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On Monday, Intel introduced FakeCatcher, which it says is the first real-time detector of deepfakes — that is, synthetic media in which a person in an existing image or video is replaced with someone else’s likeness.
Intel claims the product has a 96% accuracy rate and works by analyzing the subtle “blood flow” in video pixels to return results in milliseconds.
Ilke Demir, senior staff research scientist in Intel Labs, designed FakeCatcher in collaboration with Umur Ciftci from the State University of New York at Binghamton. The product uses Intel hardware and software, runs on a server and interfaces through a web-based platform.
Intel’s deepfake detector is based on PPG signals
Unlike most deep learning-based deepfake detectors, which look at raw data to pinpoint inauthenticity, FakeCatcher is focused on clues within actual videos. It is based on photoplethysmography, or PPG, a method for measuring the amount of light that is absorbed or reflected by blood vessels in living tissue. When the heart pumps blood, it goes to the veins, which change color.
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“You cannot see it with your eyes, but it is computationally visible,” Demir told VentureBeat. “PPG signals have been known, but they have not been applied to the deepfake problem before.”
With FakeCatcher, PPG signals are collected from 32 locations on the face, she explained, and then PPG maps are created from the temporal and spectral components.
“We take those maps and train a convolutional neural network on top of the PPG maps to classify them as fake and real,” Demir said. “Then, thanks to Intel technologies like [the] Deep Learning Boost framework for inference and Advanced Vector Extensions 512, we can run it in real time and up to 72 concurrent detection streams.”
Detection increasingly important in face of growing threats
Deepfake detection has become increasingly important as deepfake threats loom, according to a recent research paper from Eric Horvitz, Microsoft’s chief science officer. These include interactive deepfakes, which offer the illusion of talking to a real person, and compositional deepfakes, where bad actors create many deepfakes to compile a “synthetic history.”
And back in 2020, Forrester Research predicted that costs associated with deepfake scams would exceed $250 million.
Most recently, news about celebrity deepfakes has proliferated. There’s the Wall Street Journal coverage of Tom Cruise, Elon Musk and Leonardo DiCaprio deepfakes appearing unauthorized in ads, as well as rumors about Bruce Willis signing away the rights to his deepfake likeness (not true).
On the flip side, there are many responsible and authorized use cases for deepfakes. Companies such as Hour One and Synthesia are offering deepfakes for enterprise business settings — for employee training, education and ecommerce, for example. Or, deepfakes may be created by users such as celebrities and company leaders who want to take advantage of synthetic media to “outsource” to a virtual twin. In those cases, there is hope that a way to provide full transparency and provenance of synthetic media will emerge.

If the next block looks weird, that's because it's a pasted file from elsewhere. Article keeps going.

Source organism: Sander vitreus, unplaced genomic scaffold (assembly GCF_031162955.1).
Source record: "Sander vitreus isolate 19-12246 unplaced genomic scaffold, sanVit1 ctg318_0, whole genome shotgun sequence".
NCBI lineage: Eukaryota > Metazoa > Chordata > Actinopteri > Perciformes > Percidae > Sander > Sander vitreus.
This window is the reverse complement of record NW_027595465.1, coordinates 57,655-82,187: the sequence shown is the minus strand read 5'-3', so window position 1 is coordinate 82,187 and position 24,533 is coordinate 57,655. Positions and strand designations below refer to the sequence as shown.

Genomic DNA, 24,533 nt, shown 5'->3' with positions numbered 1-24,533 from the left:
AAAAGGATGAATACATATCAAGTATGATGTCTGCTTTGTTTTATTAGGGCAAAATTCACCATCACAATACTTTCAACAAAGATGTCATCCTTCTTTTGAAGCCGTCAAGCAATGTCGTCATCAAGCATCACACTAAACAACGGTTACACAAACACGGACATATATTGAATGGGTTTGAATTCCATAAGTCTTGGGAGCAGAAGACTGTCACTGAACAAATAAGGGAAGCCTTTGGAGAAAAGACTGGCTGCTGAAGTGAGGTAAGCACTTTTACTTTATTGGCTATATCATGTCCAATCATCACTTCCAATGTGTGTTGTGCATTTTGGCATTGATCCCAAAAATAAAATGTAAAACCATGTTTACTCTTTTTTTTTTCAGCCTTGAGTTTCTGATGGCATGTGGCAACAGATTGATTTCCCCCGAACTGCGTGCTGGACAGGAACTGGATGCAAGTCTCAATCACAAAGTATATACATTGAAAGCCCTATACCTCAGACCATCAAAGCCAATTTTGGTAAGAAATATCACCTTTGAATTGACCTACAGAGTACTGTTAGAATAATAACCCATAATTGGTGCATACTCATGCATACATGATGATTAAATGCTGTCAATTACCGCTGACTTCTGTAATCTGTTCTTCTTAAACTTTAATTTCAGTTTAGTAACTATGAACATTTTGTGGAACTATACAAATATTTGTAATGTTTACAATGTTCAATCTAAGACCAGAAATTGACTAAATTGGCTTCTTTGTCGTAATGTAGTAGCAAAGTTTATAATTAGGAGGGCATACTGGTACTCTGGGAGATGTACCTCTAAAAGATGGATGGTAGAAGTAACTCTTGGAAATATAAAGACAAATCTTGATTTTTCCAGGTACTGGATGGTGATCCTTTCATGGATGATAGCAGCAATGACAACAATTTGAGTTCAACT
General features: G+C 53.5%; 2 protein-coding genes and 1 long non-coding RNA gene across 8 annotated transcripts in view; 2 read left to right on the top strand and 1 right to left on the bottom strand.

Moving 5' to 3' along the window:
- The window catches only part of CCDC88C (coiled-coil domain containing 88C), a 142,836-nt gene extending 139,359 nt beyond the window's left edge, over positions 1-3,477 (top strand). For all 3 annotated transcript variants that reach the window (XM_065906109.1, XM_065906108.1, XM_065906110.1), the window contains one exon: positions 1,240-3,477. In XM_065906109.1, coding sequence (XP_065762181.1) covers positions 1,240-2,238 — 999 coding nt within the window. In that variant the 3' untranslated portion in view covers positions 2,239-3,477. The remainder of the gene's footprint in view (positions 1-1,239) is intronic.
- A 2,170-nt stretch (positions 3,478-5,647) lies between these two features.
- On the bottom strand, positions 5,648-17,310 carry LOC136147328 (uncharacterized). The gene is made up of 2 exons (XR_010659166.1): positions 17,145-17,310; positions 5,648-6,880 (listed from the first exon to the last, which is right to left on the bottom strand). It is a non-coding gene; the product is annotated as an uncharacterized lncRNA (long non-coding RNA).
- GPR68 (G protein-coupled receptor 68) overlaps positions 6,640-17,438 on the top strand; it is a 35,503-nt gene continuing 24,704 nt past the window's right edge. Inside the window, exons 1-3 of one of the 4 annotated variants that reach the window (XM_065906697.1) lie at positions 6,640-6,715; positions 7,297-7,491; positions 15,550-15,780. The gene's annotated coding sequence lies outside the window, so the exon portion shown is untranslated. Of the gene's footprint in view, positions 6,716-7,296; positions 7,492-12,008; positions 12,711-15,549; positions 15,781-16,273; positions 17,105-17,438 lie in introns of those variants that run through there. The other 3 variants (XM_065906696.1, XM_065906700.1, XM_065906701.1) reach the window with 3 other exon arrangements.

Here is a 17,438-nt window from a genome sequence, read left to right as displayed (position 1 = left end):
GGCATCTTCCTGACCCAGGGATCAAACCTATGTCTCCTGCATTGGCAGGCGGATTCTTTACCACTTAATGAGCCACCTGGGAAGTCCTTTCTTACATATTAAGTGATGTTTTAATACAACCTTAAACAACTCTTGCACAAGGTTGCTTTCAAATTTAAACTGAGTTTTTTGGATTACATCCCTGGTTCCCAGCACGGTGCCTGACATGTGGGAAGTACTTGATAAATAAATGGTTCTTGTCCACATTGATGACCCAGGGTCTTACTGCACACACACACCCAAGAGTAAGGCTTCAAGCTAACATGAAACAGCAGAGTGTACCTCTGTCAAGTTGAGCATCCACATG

Demir said that Intel is conducting research but it is only in its beginning stages. “FakeCatcher is a part of a bigger research team at Intel called Trusted Media, which is working on manipulated content detection — deepfakes — responsible generation and media provenance,” she said. “In the shorter term, detection is actually the solution to deepfakes — and we are developing many different detectors based on different authenticity clues, like gaze detection.”
The next step after that will be source detection, or finding the GAN model that is behind each deepfake, she said: “The golden point of what we envision is having an ensemble of all of these AI models, so we can provide an algorithmic consensus about what is fake and what is real.”
History of challenges with deepfake detection
Unfortunately, detecting deepfakes has been challenging on several fronts. According to 2021 research from the University of Southern California, some of the datasets used to train deepfake detection systems might underrepresent people of a certain gender or with specific skin colors. This bias can be amplified in deepfake detectors, the coauthors said, with some detectors showing up to a 10.7% difference in error rate depending on the racial group.
And in 2020, researchers from Google and the University of California at Berkeley showed that even the best AI systems trained to distinguish between real and synthetic content were susceptible to adversarial attacks that lead them to classify fake images as real.
In addition, there is the continuing cat-and-mouse game between deepfake creators and detectors. But Demir said that at the moment, Intel’s FakeCatcher cannot be outwitted.
“Because the PPG extraction that we are using is not differentiable, you cannot just plug it into the loss function of an adversarial network, because it doesn’t work and you cannot backpropagate if it’s not differentiable,” she said. “If you don’t want to learn the exact PPG extraction, but want to approximate it, you need huge PPG datasets, which don’t exist right now — there are [datasets of] 30-40 people that are not generalizable to the whole.”
But Rowan Curran, AI/ML analyst at Forrester Research, told VentureBeat by email that “we are in for a long evolutionary arms race” around the ability to determine whether a piece of text, audio or video is human-generated or not.
“While we’re still in the very early stages of this, Intel’s deepfake detector could be a significant step forward if it is as accurate as claimed, and specifically if that accuracy does not depend on the human in the video having any specific characteristics (e.g. skin tone, lighting conditions, amount of skin that can be see in the video),” he said.